This really happened to my astonishment and disbelief. I tried to reason with them; tried to go through the records, tried to go through the codes, the assumptions behind the codes, tried to go through calculations side by side to show the folly of their conjectures, but it was no use.

These conjectures delayed the project for two years and ultimately cost the owner about \$100 million. This was just the first arbitration settlement. There are more cases winding their way through the courts.

But it’s possible that experiments may force you to update your premises.

Suppose we take P’ to be true, draw just 10 balls, and one of them is white. I’d argue that the probability of that happening is MUCH smaller than the probability some part of P’ not being true.

Or, what’s the probability that I’ll get seven hundred tails in a row tossing a fair coin? Much smaller than the probability that the coin I’m tossing is actually not a fair one.

Or (one of my favorite real life examples), what is the probability of seeing a 25-sigma event (given a normal distribution)? That’s what some financial engineers said was happening in 2008 once everything started falling apart. I’m fairly certain they didn’t actually see 25-sigma events, and the fact that their models told them that’s what’s happening is evidence that they were egregiously wrong.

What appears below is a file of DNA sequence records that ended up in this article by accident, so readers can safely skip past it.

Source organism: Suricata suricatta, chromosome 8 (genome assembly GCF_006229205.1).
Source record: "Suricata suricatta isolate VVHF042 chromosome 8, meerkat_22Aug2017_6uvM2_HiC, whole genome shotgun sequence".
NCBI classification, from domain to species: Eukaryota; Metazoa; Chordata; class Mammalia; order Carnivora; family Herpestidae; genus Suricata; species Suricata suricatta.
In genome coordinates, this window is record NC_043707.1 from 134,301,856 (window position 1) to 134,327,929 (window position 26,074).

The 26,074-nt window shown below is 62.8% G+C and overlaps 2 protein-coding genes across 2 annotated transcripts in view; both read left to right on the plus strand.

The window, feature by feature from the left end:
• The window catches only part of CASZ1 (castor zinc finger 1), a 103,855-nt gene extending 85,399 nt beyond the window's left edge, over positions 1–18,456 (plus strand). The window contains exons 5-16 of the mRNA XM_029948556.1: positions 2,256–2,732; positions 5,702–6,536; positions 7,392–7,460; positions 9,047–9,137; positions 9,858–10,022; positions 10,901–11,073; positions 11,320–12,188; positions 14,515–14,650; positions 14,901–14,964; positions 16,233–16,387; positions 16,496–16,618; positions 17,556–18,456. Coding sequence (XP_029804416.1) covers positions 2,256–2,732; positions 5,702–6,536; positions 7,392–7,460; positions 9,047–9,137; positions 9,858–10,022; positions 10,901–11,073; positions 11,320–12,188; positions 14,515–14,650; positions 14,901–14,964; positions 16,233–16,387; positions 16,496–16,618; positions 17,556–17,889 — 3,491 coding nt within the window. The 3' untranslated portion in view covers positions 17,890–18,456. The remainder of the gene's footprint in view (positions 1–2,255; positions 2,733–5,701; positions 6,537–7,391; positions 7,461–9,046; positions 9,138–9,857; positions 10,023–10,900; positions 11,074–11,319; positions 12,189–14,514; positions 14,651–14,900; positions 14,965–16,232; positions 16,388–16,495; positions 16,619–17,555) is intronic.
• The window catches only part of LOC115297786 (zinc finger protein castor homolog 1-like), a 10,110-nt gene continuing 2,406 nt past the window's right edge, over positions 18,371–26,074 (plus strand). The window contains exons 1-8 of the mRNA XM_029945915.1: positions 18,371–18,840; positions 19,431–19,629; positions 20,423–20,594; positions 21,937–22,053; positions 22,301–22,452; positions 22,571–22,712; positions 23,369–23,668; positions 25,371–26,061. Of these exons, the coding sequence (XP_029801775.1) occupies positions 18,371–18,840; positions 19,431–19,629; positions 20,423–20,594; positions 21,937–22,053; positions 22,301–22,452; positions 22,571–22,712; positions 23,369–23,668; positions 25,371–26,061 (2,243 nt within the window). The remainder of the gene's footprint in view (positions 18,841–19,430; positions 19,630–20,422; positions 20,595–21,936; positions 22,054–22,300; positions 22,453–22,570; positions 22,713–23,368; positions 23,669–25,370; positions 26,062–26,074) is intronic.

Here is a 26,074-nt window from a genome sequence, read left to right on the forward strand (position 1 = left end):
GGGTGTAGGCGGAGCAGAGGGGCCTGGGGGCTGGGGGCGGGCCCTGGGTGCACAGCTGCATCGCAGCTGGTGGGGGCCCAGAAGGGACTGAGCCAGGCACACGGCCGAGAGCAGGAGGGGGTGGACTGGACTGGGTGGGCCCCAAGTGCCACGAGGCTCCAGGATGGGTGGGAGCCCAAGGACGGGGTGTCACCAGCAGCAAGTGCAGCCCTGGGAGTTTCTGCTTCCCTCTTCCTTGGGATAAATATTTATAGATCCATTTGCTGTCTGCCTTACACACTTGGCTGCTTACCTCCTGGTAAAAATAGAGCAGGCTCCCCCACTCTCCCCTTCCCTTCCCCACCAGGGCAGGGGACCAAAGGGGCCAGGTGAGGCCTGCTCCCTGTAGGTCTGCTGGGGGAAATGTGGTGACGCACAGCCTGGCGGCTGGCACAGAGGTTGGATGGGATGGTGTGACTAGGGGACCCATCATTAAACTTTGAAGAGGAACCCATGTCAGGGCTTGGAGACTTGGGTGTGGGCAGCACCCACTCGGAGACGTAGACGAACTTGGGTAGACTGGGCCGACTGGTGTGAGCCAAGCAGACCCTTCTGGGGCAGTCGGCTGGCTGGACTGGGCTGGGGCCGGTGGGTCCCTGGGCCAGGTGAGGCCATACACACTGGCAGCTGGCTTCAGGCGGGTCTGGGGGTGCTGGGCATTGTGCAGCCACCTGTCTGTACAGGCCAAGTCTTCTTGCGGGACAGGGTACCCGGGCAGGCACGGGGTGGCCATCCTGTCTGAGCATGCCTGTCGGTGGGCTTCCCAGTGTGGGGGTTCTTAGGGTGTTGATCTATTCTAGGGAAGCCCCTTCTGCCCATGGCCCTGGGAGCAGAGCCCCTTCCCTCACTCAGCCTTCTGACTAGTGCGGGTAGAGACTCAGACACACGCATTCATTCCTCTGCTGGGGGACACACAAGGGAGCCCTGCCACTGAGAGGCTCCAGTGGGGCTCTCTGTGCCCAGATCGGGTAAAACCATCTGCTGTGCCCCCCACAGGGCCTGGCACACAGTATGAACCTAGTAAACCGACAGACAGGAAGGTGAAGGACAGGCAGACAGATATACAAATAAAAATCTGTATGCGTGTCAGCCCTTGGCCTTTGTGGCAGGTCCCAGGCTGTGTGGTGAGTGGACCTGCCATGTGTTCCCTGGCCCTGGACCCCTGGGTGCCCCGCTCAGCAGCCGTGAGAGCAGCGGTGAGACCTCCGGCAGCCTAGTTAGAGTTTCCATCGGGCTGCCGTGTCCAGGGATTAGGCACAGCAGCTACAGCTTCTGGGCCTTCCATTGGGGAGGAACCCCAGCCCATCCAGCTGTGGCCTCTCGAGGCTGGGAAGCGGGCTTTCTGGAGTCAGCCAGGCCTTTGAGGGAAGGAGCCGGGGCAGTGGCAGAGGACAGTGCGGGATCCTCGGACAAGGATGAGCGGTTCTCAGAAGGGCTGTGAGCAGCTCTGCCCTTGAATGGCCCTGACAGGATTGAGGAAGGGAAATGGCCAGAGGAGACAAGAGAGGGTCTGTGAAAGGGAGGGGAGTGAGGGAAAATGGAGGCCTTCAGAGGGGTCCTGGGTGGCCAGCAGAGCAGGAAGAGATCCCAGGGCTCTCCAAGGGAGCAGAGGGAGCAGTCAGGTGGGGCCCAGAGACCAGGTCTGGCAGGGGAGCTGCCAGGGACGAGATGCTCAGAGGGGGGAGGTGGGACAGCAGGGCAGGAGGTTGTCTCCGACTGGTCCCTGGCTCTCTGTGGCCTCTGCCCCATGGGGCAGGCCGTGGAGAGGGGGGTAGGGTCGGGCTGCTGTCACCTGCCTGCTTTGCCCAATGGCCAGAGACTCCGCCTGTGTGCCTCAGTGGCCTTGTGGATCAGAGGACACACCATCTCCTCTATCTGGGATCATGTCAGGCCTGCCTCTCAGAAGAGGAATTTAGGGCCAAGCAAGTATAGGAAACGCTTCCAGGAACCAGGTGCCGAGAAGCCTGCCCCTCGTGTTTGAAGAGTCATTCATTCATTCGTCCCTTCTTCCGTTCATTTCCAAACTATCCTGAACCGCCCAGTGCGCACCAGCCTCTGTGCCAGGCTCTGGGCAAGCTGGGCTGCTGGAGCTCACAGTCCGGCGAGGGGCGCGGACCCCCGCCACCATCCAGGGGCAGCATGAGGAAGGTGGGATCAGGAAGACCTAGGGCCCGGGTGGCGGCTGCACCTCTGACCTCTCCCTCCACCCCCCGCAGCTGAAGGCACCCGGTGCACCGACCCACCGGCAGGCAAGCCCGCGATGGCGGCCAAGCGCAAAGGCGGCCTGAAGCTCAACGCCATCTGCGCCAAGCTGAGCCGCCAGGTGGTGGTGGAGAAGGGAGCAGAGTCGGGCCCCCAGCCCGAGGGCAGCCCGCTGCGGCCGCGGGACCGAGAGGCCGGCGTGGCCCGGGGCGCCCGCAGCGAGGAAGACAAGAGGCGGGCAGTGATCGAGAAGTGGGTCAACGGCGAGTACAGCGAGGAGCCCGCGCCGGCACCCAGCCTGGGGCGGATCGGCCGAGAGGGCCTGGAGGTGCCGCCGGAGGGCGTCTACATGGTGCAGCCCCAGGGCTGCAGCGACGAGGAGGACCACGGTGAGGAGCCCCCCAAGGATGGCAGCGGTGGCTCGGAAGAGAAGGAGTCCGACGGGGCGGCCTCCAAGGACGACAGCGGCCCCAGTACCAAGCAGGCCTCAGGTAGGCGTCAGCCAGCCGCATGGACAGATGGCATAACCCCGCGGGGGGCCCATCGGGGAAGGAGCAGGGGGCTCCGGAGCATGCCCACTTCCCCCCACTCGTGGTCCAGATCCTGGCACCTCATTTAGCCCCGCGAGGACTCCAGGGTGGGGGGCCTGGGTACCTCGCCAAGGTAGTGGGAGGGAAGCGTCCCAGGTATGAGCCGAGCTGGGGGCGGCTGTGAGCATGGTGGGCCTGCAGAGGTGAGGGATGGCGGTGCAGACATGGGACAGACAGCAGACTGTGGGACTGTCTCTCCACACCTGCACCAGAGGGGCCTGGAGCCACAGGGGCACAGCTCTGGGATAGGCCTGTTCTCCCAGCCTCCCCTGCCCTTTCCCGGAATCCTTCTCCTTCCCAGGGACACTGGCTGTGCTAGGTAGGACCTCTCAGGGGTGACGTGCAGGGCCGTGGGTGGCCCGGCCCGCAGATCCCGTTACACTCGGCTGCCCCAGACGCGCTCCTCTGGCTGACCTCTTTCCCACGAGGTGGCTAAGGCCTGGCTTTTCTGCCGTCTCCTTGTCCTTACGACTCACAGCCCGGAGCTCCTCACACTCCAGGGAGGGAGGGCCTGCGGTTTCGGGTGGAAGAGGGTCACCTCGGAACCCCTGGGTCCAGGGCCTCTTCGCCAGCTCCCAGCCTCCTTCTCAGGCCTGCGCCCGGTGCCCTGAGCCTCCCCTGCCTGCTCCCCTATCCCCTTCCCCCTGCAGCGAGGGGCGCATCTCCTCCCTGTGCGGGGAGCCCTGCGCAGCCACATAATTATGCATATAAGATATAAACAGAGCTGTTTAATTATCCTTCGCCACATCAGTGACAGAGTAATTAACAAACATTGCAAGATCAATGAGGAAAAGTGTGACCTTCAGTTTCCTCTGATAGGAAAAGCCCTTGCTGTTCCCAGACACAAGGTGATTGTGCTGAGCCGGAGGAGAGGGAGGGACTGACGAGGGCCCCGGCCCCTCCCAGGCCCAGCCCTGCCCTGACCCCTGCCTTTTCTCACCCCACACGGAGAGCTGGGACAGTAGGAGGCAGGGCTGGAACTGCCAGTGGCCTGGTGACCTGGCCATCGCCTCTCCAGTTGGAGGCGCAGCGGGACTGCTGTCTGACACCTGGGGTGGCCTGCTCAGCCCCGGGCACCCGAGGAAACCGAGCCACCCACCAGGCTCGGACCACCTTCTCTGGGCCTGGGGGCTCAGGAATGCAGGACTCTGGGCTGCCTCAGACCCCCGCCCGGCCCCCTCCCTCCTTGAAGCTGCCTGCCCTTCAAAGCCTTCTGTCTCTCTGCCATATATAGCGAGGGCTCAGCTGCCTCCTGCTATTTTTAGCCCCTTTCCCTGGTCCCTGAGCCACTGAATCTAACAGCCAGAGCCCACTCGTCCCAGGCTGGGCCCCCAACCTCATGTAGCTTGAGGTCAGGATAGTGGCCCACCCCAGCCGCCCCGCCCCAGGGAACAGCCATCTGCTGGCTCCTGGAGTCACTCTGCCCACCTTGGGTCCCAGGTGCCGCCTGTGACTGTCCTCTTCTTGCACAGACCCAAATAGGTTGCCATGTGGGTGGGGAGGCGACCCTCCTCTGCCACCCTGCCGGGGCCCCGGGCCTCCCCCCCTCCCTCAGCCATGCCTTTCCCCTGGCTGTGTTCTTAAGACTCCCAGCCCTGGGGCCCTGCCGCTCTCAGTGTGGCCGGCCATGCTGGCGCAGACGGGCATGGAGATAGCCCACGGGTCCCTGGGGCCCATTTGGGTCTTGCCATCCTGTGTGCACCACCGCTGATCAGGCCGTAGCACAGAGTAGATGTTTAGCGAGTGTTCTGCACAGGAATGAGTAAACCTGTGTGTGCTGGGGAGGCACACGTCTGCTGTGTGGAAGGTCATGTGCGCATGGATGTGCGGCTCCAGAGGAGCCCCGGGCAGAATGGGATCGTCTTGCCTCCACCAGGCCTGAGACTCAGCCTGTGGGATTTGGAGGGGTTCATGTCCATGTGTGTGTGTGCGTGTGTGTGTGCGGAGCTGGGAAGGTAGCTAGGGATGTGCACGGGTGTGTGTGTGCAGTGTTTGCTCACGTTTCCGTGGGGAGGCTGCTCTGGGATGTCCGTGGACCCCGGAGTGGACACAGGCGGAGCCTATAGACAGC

10. Fr. John Rickert, FSSP

Reminds me of a joke — actually, not really a joke, maybe — one of my great math professors told us. An engineer, a physicist, and a mathematician are riding in a car in Scotland. They see a black sheep. The engineer says, “The sheep in Scotland are black!” The physicist replies, “Well, -some- of the sheep in Scotland are black.” The mathematician replies, “No. There exists at least one sheep in Scotland, at least one side of which is black.”

Book should be ready soon! Thanks for the “shout out.”

11. PhilH

Your argument flies out the window if the objects are swans.